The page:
Yesterday, I got to play tour guide to a 42 year old Jewish woman who had never been to Israel before. We met at the central bus station and walked down Yaffo Street. We stopped at the Ben Yehudah shuk, walked through the Ben Yehudah mall (Midrachov) and detoured about 45 minutes for a doctor's appointment I had. I think the lure of air conditioning closed the deal for her.
Then we continued down Yaffo Street.
The first time I had ever been to the Kotel (Western Wall), was the summer of '86. I was visiting my aunt and uncle and cousins. Sad to say, I don't remember it. I don't remember what kind of impact seeing the holy site for the first time illicited in me. If we walked through the Old City or not...
I do know that when I go to the Kotel, I prefer to walk in from the center of town. It puts things into perspective... of the massive history or the place. Of what it means to millions of people. That by the simple act of walking to the Kotel, I am following in the footsteps of my ancestors.
We walked through Jaffa Gate, up around the Tower of David and through the outskirts of the Armenian Quarter to the Jewish Quarter. We passed the Hurva Synagogue, which is being restored and headed down the steps to the Kotel itself.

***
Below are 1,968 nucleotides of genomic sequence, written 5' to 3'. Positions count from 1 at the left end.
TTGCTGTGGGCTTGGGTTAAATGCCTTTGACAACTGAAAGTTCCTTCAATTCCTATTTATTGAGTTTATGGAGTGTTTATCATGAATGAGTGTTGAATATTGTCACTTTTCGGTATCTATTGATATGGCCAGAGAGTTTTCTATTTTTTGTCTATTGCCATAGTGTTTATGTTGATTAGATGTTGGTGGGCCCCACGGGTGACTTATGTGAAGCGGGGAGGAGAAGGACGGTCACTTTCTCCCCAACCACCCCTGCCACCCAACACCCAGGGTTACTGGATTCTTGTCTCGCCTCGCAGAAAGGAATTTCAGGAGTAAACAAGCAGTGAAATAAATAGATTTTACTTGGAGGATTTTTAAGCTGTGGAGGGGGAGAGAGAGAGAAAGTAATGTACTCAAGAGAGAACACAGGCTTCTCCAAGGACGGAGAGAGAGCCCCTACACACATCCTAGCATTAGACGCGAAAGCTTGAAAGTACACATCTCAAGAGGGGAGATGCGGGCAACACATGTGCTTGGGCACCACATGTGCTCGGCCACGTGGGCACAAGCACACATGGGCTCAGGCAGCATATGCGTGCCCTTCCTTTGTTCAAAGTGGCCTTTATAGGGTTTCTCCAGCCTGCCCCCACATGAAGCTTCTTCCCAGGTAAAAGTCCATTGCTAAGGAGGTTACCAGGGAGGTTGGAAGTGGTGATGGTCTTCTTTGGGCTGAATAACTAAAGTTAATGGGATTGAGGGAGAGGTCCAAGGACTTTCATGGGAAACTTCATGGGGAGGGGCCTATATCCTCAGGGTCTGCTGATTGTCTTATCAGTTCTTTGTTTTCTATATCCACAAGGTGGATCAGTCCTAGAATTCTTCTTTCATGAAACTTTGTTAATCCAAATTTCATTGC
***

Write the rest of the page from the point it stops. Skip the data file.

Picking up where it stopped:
We paused at the top of the steps to take in the site. The South Wall excavations, the site of the Western Wall, with the mosques rising in the background, the people heading to pray. And then we went down to join them.
Whenever I go to the Kotel, my first order of business is to thank God for keeping my family safe. Yes, I realize one does not need to be at the Kotel in order to do this, and I realize that I thank God rather often during the regular week, while at home. But there is something about the Kotel that... I don't know. Maybe it's the fact that there are other people there praying and crying. And I don't feel strange joining them. I said a prayer for the two kidnapped boys, and I asked God to give me strength. Then I sat and people-watched as my friend said her own prayers and experienced the Kotel for the very first time.
I was honored that my friend (who until 2 p.m. that very day I had never actually met) allowed me to share her first experience at the Kotel. And I won't insult or embarrass her by saying anything about her own experience. That is for her to tell.